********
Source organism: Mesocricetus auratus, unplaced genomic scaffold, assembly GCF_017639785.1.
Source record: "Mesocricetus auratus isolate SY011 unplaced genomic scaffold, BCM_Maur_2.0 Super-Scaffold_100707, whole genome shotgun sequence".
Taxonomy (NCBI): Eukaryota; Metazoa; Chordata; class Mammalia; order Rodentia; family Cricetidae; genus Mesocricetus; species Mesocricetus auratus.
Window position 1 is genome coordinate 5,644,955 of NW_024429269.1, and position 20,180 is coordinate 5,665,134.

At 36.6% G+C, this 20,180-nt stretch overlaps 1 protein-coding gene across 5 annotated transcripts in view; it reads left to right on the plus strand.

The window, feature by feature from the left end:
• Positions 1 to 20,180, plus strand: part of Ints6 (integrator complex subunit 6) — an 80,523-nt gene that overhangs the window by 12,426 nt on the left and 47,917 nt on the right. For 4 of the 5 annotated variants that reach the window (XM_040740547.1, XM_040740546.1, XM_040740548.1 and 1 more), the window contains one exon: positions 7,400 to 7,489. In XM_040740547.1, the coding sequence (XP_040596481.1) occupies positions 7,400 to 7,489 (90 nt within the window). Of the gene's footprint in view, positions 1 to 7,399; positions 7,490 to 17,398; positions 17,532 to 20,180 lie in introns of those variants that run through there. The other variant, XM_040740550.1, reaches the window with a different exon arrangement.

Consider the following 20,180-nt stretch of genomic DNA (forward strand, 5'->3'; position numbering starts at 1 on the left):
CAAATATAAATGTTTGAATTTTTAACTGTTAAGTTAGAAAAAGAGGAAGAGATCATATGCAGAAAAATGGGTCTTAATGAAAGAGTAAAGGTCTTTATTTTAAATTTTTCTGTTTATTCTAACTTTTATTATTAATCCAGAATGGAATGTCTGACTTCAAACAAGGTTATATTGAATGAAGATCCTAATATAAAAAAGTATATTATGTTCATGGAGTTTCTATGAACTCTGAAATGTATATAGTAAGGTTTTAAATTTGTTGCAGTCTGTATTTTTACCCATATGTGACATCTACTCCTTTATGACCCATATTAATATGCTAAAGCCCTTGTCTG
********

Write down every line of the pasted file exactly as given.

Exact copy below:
Source organism: Mesocricetus auratus, unplaced genomic scaffold, assembly GCF_017639785.1.
Source record: "Mesocricetus auratus isolate SY011 unplaced genomic scaffold, BCM_Maur_2.0 Super-Scaffold_100707, whole genome shotgun sequence".
Taxonomy (NCBI): Eukaryota; Metazoa; Chordata; class Mammalia; order Rodentia; family Cricetidae; genus Mesocricetus; species Mesocricetus auratus.
Window position 1 is genome coordinate 5,644,955 of NW_024429269.1, and position 20,180 is coordinate 5,665,134.

At 36.6% G+C, this 20,180-nt stretch overlaps 1 protein-coding gene across 5 annotated transcripts in view; it reads left to right on the plus strand.

The window, feature by feature from the left end:
• Positions 1 to 20,180, plus strand: part of Ints6 (integrator complex subunit 6) — an 80,523-nt gene that overhangs the window by 12,426 nt on the left and 47,917 nt on the right. For 4 of the 5 annotated variants that reach the window (XM_040740547.1, XM_040740546.1, XM_040740548.1 and 1 more), the window contains one exon: positions 7,400 to 7,489. In XM_040740547.1, the coding sequence (XP_040596481.1) occupies positions 7,400 to 7,489 (90 nt within the window). Of the gene's footprint in view, positions 1 to 7,399; positions 7,490 to 17,398; positions 17,532 to 20,180 lie in introns of those variants that run through there. The other variant, XM_040740550.1, reaches the window with a different exon arrangement.

Consider the following 20,180-nt stretch of genomic DNA (forward strand, 5'->3'; position numbering starts at 1 on the left):
CAAATATAAATGTTTGAATTTTTAACTGTTAAGTTAGAAAAAGAGGAAGAGATCATATGCAGAAAAATGGGTCTTAATGAAAGAGTAAAGGTCTTTATTTTAAATTTTTCTGTTTATTCTAACTTTTATTATTAATCCAGAATGGAATGTCTGACTTCAAACAAGGTTATATTGAATGAAGATCCTAATATAAAAAAGTATATTATGTTCATGGAGTTTCTATGAACTCTGAAATGTATATAGTAAGGTTTTAAATTTGTTGCAGTCTGTATTTTTACCCATATGTGACATCTACTCCTTTATGACCCATATTAATATGCTAAAGCCCTTGTCTG